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Fertility breakthrough: CHUM researchers discover why embryos from IVF often have defects
MONTREAL -- It's a discovery that gives new hope to those dealing with infertility.
One out of every six couples struggles with conceiving, and even when they turn to in-vitro fertilization, many of the embryos generated aren't viable.
Researchers at the University of Montreal Hospital Centre say they've found one of the reasons many embryos generated during IVF have defects.
“Many of the embryos are losing their quality during the culture, and at the day of the transfer, we have fewer embryos than expected a few days before,” said Dr. Jacques Kadoch, medical director of the CHUM fertility clinic.
About half the embryos generated during in-vitro fertilization contain cells with an abnormal number of chromosomes.
“It's the process of cell division as the embryos are developing that goes wrong and leaves the cells within the embryos having the wrong number of chromosomes,” said Dr. Greg Fitzharris, a researcher at the CHUM research centre.
Called aneuploidy, that abnormality increases the risk of implantation failure and miscarriage.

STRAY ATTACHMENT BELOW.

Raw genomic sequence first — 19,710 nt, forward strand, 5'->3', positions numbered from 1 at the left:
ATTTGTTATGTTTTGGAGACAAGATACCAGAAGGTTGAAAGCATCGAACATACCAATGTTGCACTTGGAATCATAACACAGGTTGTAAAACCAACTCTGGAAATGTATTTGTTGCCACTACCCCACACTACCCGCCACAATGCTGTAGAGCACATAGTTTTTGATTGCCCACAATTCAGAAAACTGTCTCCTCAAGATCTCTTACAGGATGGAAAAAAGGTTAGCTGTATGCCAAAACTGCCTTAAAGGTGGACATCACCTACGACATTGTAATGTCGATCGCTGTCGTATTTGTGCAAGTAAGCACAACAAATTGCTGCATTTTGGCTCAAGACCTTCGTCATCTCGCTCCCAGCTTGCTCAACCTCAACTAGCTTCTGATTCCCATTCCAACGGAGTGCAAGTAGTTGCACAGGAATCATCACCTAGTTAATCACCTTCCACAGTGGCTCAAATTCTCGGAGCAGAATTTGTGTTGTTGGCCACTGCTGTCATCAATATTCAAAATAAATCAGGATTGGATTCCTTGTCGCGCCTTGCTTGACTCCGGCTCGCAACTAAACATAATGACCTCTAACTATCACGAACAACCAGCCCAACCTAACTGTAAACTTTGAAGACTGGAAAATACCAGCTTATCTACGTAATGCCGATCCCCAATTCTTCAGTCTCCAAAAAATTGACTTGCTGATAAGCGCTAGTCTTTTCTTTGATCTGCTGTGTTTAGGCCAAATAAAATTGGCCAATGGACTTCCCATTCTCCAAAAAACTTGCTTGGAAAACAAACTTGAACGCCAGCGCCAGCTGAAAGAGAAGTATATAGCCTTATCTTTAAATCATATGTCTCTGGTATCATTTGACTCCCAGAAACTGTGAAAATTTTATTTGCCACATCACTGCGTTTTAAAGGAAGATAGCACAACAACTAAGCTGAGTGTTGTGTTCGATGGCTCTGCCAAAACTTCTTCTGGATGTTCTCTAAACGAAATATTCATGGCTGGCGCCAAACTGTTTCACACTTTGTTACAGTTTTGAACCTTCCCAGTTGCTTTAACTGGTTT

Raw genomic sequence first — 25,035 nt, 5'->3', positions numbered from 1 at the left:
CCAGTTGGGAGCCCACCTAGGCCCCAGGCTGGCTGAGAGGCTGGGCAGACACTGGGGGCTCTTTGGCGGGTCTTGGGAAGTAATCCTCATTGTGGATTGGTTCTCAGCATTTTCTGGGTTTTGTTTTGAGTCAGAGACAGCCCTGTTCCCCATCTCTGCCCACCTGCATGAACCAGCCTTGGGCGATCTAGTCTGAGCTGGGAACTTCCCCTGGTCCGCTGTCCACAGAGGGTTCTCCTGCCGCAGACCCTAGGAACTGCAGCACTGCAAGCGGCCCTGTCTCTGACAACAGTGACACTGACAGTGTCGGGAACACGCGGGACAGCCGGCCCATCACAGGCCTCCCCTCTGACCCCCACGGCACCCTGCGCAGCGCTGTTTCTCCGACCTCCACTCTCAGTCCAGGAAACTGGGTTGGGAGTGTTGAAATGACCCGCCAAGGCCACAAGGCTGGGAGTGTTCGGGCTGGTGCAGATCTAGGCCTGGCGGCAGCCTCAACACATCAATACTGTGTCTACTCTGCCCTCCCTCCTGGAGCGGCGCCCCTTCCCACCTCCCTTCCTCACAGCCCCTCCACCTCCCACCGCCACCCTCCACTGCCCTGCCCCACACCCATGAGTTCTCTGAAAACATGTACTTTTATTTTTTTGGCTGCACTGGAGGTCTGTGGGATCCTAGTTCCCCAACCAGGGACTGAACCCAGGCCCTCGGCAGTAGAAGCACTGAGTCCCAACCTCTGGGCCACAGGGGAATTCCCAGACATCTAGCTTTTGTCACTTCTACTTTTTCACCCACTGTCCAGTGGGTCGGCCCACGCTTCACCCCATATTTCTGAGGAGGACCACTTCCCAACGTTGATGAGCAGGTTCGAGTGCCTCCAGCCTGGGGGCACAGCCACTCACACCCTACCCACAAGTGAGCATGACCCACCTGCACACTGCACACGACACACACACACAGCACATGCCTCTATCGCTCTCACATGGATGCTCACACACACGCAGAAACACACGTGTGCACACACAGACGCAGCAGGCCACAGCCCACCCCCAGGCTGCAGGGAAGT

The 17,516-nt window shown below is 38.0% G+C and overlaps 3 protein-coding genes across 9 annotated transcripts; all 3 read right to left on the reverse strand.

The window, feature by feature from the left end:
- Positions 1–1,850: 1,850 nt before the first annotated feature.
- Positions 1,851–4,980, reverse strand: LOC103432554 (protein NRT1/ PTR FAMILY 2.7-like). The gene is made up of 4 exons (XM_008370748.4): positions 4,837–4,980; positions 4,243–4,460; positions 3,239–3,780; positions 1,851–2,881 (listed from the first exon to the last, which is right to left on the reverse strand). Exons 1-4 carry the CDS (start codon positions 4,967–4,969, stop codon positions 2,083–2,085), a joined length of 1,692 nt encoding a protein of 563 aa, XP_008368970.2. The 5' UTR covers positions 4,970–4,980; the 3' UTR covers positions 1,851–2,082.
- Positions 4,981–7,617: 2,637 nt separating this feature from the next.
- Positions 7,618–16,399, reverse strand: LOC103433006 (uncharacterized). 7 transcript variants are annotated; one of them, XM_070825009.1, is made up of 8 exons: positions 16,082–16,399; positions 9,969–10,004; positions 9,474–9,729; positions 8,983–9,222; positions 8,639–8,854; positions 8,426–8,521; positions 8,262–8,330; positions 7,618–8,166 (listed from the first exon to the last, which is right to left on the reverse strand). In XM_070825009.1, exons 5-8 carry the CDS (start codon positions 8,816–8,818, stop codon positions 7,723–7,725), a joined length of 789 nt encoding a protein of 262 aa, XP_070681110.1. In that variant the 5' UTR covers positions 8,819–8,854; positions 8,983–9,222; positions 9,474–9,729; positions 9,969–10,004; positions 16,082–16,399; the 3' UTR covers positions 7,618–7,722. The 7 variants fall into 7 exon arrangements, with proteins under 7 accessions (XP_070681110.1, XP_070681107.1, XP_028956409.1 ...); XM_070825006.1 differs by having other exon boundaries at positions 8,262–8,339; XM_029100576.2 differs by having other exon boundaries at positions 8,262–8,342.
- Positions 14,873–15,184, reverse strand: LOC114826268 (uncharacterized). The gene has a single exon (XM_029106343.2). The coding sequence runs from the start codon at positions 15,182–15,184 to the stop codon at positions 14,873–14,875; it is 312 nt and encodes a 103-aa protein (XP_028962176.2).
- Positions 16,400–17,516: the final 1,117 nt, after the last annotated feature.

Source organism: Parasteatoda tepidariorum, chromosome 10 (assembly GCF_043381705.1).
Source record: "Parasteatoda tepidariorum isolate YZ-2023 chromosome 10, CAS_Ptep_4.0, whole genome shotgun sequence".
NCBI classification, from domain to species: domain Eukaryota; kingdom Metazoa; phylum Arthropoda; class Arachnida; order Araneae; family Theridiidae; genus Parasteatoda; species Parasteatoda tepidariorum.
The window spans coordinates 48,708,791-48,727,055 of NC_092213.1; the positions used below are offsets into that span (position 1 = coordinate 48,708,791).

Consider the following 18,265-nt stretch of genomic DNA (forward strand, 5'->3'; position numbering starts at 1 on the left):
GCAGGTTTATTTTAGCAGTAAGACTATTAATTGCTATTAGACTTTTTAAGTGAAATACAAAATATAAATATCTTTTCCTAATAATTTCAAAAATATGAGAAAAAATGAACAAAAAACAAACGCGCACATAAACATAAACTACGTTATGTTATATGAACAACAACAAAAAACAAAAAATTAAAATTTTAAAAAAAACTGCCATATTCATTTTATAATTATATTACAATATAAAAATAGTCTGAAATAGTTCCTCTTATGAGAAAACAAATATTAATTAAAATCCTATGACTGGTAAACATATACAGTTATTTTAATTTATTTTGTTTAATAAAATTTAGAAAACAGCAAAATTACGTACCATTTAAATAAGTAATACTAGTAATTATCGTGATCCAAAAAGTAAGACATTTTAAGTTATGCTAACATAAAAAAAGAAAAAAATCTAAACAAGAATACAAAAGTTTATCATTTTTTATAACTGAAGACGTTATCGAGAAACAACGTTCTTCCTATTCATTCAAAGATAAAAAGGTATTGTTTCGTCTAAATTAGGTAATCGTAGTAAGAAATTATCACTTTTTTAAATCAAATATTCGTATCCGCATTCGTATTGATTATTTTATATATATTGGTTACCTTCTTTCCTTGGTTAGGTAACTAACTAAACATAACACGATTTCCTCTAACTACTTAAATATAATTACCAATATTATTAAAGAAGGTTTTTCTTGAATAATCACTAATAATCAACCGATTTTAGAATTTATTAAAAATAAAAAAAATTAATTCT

“Probably about half of the embryos in fertility clinics have this particular type of problem,” said Fitzharris.
For the first time, Fitzharris and his research team have found one possible reason why these defects occur.
“The students in the lab seem to have found that a mechanism that normally prevents this type of error, called the spindle checkpoint, doesn't work very well in embryos,” he said.
Using embryos from lab mice, researchers found they could manipulate that checkpoint mechanism with a synthetic drug, reducing the chance of error by about half.
The discovery has a lot of potential, said Kadoch.
“If we can reduce this risk, we will increase the number of embryos available the day of the transfer, so the potential to get pregnant from an IVF cycle will be much higher,” he said.
Using this method clinically in humans is still a long way off, though. The team first has to conduct safety tests to see whether mice born from treated embryos are healthy.
“If we can reduce the stress for the couple, it would be great, and this technology could be a new hope for these couples,” said Kadoch.